The 4000 series model also features electronic feedback circuitry which is designed to maintain a steady speed regardless of which task you’re completing or the output speed you’ve chosen. The Dremel 8220, unfortunately, does not feature this which could impact performance.
When it comes to similarities, both models feature brushed motors, and each is capable of the same 5,000 to 35,000 RPM variable speed output to give you the same degree of customizability with each model to vary the output speed to best suit each task.
They’re also both compatible with the same attachments and accessories thanks to their similar chuck capacity (1/8″) and collet compatibility (1/32″, 1/16″, 3/32″, 1/8″).
There’s little difference between the size or weight of each model, either.
Here’s a summary of the key details for each model:
(Scroll table if needed)
As mentioned, one of the main selling points of rotary tools, in general, is how versatile and well-suited they are to performing many different tasks, and the Dremel 8220 is no different.
Obviously, specific accessories will be better suited to particular types of task, and because of this, and because every user’s needs will be different, the Dremel 8220 comes in a number of different kit types with varying accessories and attachments in each as shown by the kit numbers shown below.
A logical question would be, however, what do the various kit numbers mean?
Well, looking at the Dremel 8220-1/28, for example, this kit features the 8220 cordless rotary tool in addition to one attachment and 28 accessories.
Similarly, the Dremel 8220-2/28, for example, comes with the same 8220 cordless rotary tool as the previous kit but instead includes two attachments in addition to 28 accessories.
Here’s an overview of the various kit types that are available:
- What is the difference between the Dremel 8220 vs 4000?
- What is the difference between the Dremel 8050 vs 8220?
The Dremel 8220, on the other hand, is primarily a handheld tool given its much larger size.
Each model features a variable speed, although the Dremel 8220 is capable of a wider speed range of 5,000 to 35,000 RPM versus the 8050’s more-limited range of 5000 to 28,000 RPM.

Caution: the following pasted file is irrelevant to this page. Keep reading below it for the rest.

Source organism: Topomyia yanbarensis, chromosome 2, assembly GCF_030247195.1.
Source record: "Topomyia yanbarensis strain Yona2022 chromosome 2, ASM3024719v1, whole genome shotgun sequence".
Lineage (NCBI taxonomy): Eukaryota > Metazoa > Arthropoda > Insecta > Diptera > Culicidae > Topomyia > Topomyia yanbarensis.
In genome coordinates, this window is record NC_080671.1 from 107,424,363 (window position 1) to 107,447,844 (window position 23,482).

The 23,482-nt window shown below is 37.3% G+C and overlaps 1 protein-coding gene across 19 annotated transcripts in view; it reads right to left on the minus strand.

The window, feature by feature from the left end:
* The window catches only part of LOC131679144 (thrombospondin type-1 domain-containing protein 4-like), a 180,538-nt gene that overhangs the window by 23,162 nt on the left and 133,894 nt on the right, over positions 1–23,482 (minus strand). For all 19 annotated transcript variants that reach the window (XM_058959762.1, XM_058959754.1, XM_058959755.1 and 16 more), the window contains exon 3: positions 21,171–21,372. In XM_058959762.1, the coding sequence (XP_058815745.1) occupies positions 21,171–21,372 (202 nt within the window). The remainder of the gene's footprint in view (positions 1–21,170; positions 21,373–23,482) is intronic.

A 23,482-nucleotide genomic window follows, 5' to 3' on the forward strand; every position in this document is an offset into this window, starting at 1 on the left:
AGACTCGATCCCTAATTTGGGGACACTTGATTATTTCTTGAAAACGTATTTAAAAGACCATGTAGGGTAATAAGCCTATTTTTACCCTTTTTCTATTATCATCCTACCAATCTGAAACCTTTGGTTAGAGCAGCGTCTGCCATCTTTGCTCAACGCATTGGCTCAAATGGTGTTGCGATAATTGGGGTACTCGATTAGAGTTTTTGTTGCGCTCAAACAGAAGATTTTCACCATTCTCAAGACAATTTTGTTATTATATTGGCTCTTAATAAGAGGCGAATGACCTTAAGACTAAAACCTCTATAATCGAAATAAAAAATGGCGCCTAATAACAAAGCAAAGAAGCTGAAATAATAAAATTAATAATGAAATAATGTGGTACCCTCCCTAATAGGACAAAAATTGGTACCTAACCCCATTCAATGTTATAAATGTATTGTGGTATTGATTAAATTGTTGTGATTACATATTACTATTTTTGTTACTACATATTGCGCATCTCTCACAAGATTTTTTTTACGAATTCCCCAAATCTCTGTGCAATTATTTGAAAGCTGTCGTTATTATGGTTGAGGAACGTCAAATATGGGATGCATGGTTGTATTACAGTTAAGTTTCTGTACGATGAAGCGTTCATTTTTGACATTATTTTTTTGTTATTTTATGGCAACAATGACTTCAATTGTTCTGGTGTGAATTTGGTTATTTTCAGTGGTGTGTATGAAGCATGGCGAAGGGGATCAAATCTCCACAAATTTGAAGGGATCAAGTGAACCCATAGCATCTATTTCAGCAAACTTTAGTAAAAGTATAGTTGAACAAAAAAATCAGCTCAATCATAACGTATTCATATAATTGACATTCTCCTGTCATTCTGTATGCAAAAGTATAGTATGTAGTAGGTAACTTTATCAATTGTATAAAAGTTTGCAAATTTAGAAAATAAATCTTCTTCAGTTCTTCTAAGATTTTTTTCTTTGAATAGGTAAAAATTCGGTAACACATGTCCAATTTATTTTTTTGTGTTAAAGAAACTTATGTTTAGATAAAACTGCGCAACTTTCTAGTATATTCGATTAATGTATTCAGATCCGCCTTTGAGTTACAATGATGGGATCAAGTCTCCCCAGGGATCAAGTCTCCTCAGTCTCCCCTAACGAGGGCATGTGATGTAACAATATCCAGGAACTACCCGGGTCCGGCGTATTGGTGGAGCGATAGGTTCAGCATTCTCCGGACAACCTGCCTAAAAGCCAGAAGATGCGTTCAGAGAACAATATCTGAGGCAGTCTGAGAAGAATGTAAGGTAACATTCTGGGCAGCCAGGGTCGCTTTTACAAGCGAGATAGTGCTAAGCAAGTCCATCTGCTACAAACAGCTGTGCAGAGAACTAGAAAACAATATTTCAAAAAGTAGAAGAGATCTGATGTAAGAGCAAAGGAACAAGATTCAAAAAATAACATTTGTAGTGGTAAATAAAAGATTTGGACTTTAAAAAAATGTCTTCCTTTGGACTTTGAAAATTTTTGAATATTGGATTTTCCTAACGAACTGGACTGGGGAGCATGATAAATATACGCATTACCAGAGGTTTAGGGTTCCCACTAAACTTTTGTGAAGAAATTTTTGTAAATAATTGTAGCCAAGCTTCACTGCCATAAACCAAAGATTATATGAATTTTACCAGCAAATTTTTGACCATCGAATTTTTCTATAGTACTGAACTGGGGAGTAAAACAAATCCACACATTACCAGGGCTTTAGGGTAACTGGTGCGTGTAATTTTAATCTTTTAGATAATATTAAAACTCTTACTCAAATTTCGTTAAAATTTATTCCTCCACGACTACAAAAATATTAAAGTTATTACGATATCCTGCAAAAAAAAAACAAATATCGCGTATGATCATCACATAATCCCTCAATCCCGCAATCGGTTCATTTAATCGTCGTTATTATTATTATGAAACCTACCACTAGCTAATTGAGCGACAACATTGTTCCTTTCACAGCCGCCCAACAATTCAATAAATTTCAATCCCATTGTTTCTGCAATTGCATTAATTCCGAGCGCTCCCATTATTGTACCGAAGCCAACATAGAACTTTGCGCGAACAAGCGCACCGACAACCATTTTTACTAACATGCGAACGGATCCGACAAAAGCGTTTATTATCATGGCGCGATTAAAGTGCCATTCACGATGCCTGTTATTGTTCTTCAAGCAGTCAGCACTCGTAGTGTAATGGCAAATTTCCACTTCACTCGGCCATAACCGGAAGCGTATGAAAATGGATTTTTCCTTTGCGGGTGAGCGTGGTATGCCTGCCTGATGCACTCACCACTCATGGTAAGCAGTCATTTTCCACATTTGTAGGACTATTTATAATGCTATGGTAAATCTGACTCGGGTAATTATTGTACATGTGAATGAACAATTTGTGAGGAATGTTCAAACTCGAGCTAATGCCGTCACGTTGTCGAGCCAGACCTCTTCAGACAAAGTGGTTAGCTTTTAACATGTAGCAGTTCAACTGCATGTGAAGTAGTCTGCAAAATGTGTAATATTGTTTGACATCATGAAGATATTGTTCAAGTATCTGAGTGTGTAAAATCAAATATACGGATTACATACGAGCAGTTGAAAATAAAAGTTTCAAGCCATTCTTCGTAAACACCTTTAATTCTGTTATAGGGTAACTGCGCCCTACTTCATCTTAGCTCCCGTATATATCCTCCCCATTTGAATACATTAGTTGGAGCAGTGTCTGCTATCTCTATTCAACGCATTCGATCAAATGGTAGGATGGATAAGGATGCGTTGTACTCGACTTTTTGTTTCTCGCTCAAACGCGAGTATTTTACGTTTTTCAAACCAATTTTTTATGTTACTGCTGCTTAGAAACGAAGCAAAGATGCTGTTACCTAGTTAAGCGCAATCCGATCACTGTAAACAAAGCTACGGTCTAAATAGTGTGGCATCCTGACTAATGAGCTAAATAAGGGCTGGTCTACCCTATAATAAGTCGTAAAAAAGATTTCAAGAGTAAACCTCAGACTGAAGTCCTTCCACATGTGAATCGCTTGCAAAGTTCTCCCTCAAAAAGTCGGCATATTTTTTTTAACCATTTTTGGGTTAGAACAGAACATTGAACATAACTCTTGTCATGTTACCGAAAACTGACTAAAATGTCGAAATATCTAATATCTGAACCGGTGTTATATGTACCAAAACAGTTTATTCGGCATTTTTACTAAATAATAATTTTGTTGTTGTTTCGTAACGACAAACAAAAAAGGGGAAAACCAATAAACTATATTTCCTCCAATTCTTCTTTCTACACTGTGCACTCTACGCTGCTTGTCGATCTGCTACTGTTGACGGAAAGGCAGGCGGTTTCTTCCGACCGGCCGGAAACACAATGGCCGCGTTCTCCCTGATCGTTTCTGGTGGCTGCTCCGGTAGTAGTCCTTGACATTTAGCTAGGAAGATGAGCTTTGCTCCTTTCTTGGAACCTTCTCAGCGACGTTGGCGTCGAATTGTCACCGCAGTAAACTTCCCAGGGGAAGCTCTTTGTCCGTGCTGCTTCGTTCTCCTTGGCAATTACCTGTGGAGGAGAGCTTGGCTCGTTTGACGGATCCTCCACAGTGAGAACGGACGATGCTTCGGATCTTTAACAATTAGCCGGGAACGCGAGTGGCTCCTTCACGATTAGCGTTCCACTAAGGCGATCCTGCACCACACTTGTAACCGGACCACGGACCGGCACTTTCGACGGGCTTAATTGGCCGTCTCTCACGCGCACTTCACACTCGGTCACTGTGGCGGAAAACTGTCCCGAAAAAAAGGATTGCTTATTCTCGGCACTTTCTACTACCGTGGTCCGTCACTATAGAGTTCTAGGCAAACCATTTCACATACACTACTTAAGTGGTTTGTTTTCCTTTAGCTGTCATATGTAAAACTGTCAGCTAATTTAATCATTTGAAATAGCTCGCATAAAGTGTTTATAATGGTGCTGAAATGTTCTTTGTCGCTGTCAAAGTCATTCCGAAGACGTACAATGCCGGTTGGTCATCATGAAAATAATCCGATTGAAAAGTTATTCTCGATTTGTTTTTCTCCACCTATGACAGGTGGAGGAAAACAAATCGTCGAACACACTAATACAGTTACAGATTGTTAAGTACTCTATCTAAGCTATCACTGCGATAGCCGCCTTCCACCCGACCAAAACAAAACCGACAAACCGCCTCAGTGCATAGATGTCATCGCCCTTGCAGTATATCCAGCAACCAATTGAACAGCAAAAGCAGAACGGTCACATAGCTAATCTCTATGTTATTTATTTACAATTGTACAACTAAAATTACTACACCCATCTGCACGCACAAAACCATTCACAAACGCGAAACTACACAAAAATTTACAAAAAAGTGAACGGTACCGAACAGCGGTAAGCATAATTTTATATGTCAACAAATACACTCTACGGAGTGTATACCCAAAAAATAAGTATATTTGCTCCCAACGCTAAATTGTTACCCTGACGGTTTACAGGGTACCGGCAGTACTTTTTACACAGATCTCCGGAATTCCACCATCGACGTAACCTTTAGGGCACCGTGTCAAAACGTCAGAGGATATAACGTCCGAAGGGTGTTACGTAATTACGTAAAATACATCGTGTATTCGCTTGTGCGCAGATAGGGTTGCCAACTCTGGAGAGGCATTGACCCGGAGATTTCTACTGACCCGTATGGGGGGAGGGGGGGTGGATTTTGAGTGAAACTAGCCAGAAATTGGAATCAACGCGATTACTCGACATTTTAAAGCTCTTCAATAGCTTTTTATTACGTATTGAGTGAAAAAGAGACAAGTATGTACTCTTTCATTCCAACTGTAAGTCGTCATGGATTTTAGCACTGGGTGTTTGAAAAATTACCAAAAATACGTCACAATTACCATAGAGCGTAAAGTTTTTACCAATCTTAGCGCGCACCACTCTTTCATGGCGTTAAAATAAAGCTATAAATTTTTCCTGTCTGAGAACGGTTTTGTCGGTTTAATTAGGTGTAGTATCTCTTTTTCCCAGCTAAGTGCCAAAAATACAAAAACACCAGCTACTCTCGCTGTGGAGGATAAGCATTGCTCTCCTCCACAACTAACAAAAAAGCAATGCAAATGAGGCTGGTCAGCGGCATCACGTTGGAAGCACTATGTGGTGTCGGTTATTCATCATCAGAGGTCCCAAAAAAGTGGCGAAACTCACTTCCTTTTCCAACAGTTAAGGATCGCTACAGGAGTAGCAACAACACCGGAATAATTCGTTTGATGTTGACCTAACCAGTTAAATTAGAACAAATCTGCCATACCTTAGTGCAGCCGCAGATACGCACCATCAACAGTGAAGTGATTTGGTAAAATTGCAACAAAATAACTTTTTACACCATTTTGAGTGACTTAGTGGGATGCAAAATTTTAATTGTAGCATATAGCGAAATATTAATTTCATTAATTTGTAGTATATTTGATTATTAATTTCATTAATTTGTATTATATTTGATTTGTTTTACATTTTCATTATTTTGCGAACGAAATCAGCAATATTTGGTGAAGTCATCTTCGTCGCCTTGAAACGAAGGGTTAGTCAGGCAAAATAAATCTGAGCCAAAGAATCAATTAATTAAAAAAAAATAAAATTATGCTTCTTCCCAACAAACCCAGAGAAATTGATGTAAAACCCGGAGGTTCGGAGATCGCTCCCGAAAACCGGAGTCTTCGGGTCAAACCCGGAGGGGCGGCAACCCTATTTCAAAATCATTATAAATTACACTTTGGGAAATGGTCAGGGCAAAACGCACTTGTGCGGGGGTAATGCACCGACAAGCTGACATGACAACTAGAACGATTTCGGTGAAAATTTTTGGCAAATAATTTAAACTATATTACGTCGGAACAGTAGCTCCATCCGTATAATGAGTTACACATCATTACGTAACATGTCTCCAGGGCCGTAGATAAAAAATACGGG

When it comes to similarities, both models feature brushed motors, and they’re both cordless and run off a lithium-ion battery (although the Dremel 8050’s battery isn’t removable, whereas the Dremel 8220’s is).
They’re also both compatible with the same attachments and accessories, too, thanks to their similar chuck capacity (1/8″) and collet compatibility (1/32″, 1/16″, 3/32″, 1/8″).
Click here to check out the Dremel 8050 on Amazon.
- Does the Dremel 8220 feature a variable speed control?
The approximate speeds for each setting are as follows:
- Switch Setting 5 = 5,000-7,000 RPM
- Switch Setting 10 = 7,000-10,000 RPM
- Switch Setting 15 = 13,000-17,000 RPM
- Switch Setting 20 = 18,000-23,000 RPM
- Switch Setting 25 = 23,000-27,000 RPM
- Switch Setting 30 = 28,000-35,000 RPM
Slow speeds (15,000 RPM or less) are generally best for polishing operations, whereas higher speeds are better for carving, cutting, routing, shaping, cutting dadoes or rabbets in wood.
- Does it come with a brushed or a brushless motor?
- Is the Dremel 8220 cordless?
- How long does it take to charge the Dremel 8220’s lithium-ion battery?
- Can you buy additional batteries separately?
The Dremel 8200 is compatible with batteries with a capacity of 1.3 Ah, 1.5 Ah, or 2.0 Ah (the higher the capacity, the longer the battery life should be).
Here are a few examples:
- What size of bit tips can you use with it?
You can also use 1/32″, 1/16″, and 3/32″ collets, however, these sell separately.
- Is the flex shaft attachment compatible with this model?
Click here to see it on Amazon.
- Is it capable of cutting bolts?
Dremel advises using one of their meta cut-off wheels for best results when cutting bolts.
- Can it be used to cut plywood?
Dremel advises using one of their 561 multi-purpose cutting bits for best results when cutting wood.
- Does it come with a carry case as standard?
- How long is Dremel’s warranty period for the 8220 rotary tool?
Dremel 8220 Rotary Tool
- Can you use Dremel bits in a drill?
- Our other rotary tool articles
- Our guide to the Dremel 4000 corded rotary tool